What Does It Mean If a Stock Is Overvalued?
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What Does It Mean If a Stock Is Overvalued?

investing

3 min read

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Stock market analysts warn of overvalued stocks all the time. When they say, "This stock is overvalued," what they really mean is it costs more than it's worth.


Here's a breakdown of what analysts mean when they say a stock is overvalued—and how you, as an investor, can use that information to your advantage.

Overvalued stock, explained

A stock becomes overvalued when its intrinsic value (aka true value) falls below its market value. Analysts come up with a stock's intrinsic value through methods like a discounted cash flow analysis, PE ratio, or asset-based valuation.


This value is usually a little different from its market value, or what its shares are currently worth in the market. However, when the market value is way above intrinsic value, analysts call out the stock for being overpriced.


What happens when a stock is overvalued? It's more likely to experience future volatility, which could mean capital losses for investors depending on their individual cost basis (or buying price). When an analyst suggests a stock may be overvalued, their opinion could be worth listening to.

Can an entire stock market be overvalued?

Individual companies, industries, and sectors of the stock market can be temporarily overvalued. Usually, an entire sector becoming overvalued means a bubble is preparing to burst.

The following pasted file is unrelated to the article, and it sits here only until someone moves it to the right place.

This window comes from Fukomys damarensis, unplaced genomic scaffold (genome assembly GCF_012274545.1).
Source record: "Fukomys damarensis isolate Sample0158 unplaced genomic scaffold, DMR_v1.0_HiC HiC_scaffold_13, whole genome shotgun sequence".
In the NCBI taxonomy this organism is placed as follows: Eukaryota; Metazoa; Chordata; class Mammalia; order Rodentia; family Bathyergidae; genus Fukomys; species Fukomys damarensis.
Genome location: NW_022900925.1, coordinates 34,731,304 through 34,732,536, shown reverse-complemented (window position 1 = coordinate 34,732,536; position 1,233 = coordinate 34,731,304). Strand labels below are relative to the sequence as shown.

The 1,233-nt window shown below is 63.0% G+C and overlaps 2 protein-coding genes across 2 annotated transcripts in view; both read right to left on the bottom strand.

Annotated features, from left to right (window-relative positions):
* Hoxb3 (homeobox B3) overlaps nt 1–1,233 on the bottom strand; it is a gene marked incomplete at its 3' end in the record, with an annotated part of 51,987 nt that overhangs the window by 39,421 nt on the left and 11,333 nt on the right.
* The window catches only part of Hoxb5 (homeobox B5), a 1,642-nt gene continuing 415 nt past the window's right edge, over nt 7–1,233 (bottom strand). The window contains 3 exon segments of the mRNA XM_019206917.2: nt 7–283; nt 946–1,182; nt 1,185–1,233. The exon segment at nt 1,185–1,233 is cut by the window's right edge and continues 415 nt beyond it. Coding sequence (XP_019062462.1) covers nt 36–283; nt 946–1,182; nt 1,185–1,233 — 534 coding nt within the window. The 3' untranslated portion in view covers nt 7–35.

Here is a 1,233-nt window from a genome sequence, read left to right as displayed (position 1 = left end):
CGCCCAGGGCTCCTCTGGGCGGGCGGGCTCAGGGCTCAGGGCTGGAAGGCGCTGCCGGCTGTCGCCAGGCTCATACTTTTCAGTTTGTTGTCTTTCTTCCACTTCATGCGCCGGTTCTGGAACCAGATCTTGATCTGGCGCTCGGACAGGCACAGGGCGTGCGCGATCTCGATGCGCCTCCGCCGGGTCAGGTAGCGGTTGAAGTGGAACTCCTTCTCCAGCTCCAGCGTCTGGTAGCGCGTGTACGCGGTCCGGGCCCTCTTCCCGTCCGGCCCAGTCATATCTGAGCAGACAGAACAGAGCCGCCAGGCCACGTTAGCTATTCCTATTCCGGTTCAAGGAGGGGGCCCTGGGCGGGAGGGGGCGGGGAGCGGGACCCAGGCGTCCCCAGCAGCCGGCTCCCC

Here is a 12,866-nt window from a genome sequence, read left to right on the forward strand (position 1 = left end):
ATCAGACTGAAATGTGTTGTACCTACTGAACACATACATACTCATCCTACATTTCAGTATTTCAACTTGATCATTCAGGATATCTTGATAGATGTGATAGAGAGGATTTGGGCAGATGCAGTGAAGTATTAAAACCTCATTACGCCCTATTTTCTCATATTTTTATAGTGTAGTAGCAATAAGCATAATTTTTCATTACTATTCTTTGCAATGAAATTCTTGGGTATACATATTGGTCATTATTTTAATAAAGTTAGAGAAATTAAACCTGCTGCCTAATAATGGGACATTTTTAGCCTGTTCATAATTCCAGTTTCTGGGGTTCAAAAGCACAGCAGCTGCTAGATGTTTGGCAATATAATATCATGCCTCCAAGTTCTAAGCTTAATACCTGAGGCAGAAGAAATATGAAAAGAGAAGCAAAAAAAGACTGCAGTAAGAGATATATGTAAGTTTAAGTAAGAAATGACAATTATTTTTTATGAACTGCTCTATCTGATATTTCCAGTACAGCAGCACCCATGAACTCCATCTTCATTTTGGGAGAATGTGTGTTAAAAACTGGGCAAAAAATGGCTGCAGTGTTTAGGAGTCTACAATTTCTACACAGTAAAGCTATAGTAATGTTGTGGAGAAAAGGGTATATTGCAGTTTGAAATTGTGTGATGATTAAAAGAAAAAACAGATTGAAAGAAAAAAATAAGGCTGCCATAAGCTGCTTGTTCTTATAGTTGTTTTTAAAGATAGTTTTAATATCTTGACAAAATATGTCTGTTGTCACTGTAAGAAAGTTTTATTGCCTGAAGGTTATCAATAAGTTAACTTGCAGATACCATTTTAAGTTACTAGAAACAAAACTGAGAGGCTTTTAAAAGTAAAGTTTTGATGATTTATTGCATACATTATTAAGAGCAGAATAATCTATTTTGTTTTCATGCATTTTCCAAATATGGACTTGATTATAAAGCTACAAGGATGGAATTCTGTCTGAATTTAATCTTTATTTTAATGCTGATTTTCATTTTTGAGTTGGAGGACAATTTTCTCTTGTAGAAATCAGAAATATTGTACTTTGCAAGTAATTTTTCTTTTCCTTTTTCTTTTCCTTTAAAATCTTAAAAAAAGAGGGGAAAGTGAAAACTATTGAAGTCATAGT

In early Oct. 2021, shortly after the September sell-off, large-cap stocks in the US were 23 percent overvalued. This is an example of a bubble forming, even if it hasn't burst.

Examples of overvalued stocks in the wild

Tesla (NASDAQ:TSLA) whipsawed at the start of November with shares reaching an all-time high of $1,249.59 a pop. Volatility brought a two-percent decline the following day. Some experts say the stock is overvalued (like Jim Cramer, who said "I’ve actually never seen a stock go up endlessly on nothing") but others say it's right on par.


Netflix (NASDAQ:NFLX) also looks overvalued to some. This is because its forward earnings PE ratio (a way to determine intrinsic value) is more than double that of the S&P 500's.

How to determine if a stock is overvalued before buying

Investors should research any public company whose stock they plan to trade. Part of that research is finding out if it's overpriced. Here are some ways to look for overvaluation:


  • Look at the company's PE ratio (aka earnings forecast). Overvalued stocks tend to have stock prices that are more than 50 times the forecasted earnings.

  • In most cases, you can look at the price per earnings-to-growth (PEG) ratio and dividend-adjusted PEG ratio. These numbers can provide a true stock value that you can compare to the current price.

Consider what economic cycle the stock's country is currently in. If you're trading US stocks in the Middle East, for example, you'll want to consider the US economic cycle. If the economy is in a growth cycle, the stock may not be overvalued, just responding to the greater economic landscape.

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